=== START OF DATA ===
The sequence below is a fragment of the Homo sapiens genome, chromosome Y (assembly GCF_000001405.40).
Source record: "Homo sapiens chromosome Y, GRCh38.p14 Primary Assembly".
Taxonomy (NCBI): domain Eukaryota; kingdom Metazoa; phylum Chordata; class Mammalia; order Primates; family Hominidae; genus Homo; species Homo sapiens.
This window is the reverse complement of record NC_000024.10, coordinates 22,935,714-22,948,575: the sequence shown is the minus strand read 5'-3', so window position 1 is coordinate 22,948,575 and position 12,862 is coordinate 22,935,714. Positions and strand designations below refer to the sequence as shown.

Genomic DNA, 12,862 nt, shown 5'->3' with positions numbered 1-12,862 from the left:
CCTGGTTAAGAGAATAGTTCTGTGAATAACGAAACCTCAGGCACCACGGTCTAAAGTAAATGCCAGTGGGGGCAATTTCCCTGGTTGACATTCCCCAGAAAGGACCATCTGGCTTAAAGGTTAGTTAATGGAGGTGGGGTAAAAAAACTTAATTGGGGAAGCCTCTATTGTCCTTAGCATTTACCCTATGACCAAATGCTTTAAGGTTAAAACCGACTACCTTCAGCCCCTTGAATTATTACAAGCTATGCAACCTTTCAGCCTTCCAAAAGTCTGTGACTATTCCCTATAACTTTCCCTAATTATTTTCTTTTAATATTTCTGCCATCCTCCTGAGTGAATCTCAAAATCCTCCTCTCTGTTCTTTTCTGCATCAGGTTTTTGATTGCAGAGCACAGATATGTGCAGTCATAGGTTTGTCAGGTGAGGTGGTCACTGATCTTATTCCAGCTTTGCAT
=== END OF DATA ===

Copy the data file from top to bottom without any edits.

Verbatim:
The sequence below is a fragment of the Homo sapiens genome, chromosome Y (assembly GCF_000001405.40).
Source record: "Homo sapiens chromosome Y, GRCh38.p14 Primary Assembly".
Taxonomy (NCBI): domain Eukaryota; kingdom Metazoa; phylum Chordata; class Mammalia; order Primates; family Hominidae; genus Homo; species Homo sapiens.
This window is the reverse complement of record NC_000024.10, coordinates 22,935,714-22,948,575: the sequence shown is the minus strand read 5'-3', so window position 1 is coordinate 22,948,575 and position 12,862 is coordinate 22,935,714. Positions and strand designations below refer to the sequence as shown.

Genomic DNA, 12,862 nt, shown 5'->3' with positions numbered 1-12,862 from the left:
CCTGGTTAAGAGAATAGTTCTGTGAATAACGAAACCTCAGGCACCACGGTCTAAAGTAAATGCCAGTGGGGGCAATTTCCCTGGTTGACATTCCCCAGAAAGGACCATCTGGCTTAAAGGTTAGTTAATGGAGGTGGGGTAAAAAAACTTAATTGGGGAAGCCTCTATTGTCCTTAGCATTTACCCTATGACCAAATGCTTTAAGGTTAAAACCGACTACCTTCAGCCCCTTGAATTATTACAAGCTATGCAACCTTTCAGCCTTCCAAAAGTCTGTGACTATTCCCTATAACTTTCCCTAATTATTTTCTTTTAATATTTCTGCCATCCTCCTGAGTGAATCTCAAAATCCTCCTCTCTGTTCTTTTCTGCATCAGGTTTTTGATTGCAGAGCACAGATATGTGCAGTCATAGGTTTGTCAGGTGAGGTGGTCACTGATCTTATTCCAGCTTTGCAT